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When light leaves, the visible is obscured. When a position changes, the previous view disappears. When not paying attention, a moment is missed.

As I work with glass, I encounter diverse expressions of visible phenomena. These phenomena are everywhere in our daily lives wherever light interacts with glass—windows, household objects and fixtures. When a sunbeam enters a window, it is often scattered by small prisms. When a car passes by a window at night, the texture of the glass is projected on the wall with traces of the light pattern appearing and then instantaneously disappearing, creating a “trigger moment.” My interest lies with these so-called “trigger moments” as they shift awareness within a split second, its image remembered as if suspended in a daydream.

I incorporate light phenomena in my installation pieces. Instead of making simple objects, which the viewer looks at, I create experiences that surround the viewer and affect their senses, directly and broadly. By means of exaggeration, amplification, distortion and division, I seek to generate new perceptions. Viewers become part of the work as they interact with it and observe light. Glass is the net—with which I take the experience of light and share it with others.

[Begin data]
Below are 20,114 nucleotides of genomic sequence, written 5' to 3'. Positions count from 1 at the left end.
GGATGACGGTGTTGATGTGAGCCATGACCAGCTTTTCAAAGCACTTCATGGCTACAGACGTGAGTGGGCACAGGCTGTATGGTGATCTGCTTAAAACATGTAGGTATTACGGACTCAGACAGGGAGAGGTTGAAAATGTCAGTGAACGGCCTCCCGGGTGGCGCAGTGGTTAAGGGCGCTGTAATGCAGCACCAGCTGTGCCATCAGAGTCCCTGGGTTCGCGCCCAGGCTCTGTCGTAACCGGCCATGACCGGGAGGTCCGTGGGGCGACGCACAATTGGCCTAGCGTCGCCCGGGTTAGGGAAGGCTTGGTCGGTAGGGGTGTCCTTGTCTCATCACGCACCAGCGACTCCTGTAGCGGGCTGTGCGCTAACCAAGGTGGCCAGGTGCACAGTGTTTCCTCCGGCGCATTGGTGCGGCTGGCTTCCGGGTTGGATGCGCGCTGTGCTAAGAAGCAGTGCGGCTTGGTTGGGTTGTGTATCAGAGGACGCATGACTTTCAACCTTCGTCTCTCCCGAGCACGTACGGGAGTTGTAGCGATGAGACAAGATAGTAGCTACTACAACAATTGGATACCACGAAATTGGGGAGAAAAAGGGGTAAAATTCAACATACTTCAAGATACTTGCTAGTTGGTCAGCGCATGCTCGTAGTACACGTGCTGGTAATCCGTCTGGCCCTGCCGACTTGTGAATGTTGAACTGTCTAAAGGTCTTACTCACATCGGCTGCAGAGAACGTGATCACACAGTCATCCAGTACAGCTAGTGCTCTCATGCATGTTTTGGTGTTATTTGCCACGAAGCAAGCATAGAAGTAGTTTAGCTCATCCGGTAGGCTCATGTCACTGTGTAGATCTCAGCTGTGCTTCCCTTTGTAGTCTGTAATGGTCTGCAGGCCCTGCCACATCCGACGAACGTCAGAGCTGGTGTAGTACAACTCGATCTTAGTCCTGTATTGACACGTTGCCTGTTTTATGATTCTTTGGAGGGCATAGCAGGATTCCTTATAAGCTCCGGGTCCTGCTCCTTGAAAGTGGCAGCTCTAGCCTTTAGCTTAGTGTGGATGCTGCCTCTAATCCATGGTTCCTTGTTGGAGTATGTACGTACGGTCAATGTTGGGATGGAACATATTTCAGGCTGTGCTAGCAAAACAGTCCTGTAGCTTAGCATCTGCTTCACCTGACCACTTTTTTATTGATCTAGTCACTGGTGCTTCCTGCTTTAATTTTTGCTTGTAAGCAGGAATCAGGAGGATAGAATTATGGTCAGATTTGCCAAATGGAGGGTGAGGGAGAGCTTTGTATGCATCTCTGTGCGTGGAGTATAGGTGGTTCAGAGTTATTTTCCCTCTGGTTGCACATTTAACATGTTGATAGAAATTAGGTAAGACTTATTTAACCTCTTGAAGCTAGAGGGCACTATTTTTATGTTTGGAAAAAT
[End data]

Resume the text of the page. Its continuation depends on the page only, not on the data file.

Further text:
My past installations in galleries and theaters have focused primarily on the ephemeral quality of light and the viewer’s changing perceptions. Through these projects, I have become increasingly concerned with the challenge of retaining this element of unpredictability and the uniqueness of the viewer’s experience. Creating permanent public artworks allows me to make such experiences available to an unlimited audience for all ages and over time.

In designing public art, I pay close attention to the local context of the environment, to its surrounding architecture, its history and its ambience as well as the community’s needs. I strongly believe that public art must both enhance and become an integral part of the setting.

When seeing reflections of my completed pieces in my audience’s eyes, I feel an inner satisfaction that my artistic communication process was successful.

Kana Tanaka